If the most entertaining thing about your animated kiddie flick is the cool 3-D effects, that's probably not a promising sign. That's the thought that popped in my mind about a third of the way into Open Season, the latest studio offering targeted toward young kids (and their parents' wallets) in a year way over-flooded with animated fare. The one big thing working in Columbia/Sony's favor on this one is that they're releasing the film at a time when there isn't a lot of other competition, and that's probably a good thing for the film and its ultimate box office take.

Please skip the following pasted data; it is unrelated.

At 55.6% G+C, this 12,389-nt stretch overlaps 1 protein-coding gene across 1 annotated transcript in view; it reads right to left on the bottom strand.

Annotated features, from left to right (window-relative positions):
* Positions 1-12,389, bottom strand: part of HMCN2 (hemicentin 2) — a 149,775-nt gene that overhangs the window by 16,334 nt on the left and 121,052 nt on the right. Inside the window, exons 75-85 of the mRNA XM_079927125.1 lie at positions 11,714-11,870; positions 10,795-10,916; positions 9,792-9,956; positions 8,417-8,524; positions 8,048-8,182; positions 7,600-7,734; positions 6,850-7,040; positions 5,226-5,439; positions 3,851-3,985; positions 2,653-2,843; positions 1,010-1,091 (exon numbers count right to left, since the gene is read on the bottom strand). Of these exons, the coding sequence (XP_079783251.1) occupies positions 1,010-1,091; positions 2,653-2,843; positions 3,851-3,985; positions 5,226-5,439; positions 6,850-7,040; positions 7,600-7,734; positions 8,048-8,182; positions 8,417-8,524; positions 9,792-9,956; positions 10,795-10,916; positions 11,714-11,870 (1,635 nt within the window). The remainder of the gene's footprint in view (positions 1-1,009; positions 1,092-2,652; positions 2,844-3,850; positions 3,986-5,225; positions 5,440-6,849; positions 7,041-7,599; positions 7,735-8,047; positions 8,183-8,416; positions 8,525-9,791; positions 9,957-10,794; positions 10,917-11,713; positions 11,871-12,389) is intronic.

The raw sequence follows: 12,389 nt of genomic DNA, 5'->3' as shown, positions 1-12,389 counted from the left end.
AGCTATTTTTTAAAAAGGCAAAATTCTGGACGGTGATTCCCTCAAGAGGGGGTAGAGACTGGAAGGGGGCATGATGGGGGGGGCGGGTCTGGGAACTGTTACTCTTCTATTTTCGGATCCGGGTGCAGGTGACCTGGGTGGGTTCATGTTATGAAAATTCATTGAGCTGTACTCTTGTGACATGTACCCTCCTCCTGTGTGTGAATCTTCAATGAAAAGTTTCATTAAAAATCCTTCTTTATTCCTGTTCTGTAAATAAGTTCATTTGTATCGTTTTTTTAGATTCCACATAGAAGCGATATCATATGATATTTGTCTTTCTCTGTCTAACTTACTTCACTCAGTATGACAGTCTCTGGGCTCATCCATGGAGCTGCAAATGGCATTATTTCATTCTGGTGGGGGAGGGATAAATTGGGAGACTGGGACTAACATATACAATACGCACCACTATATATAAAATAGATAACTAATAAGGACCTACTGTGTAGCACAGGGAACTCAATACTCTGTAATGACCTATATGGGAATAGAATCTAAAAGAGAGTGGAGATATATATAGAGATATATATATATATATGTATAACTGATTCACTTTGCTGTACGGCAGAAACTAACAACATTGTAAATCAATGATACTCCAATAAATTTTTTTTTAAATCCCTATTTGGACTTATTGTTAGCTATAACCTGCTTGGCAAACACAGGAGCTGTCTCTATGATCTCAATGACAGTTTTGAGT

The film has a basic storyline that a lot of kids will no doubt find appealing: A bear who has been raised by a park ranger with all the comforts of modern life meets a wild-and-crazy deer rejected by his herd, who induces him to party all night on a sugar high, tearing up a store. Because of this, he must be released into the wild, where he will first dislike but eventually bond with the deer, mingle with assorted wild critters (all also cleverly personified) and eventually, work together with them to take down The Man, aka the hunters who have just descended upon their domain because it's, well, open season. Get it?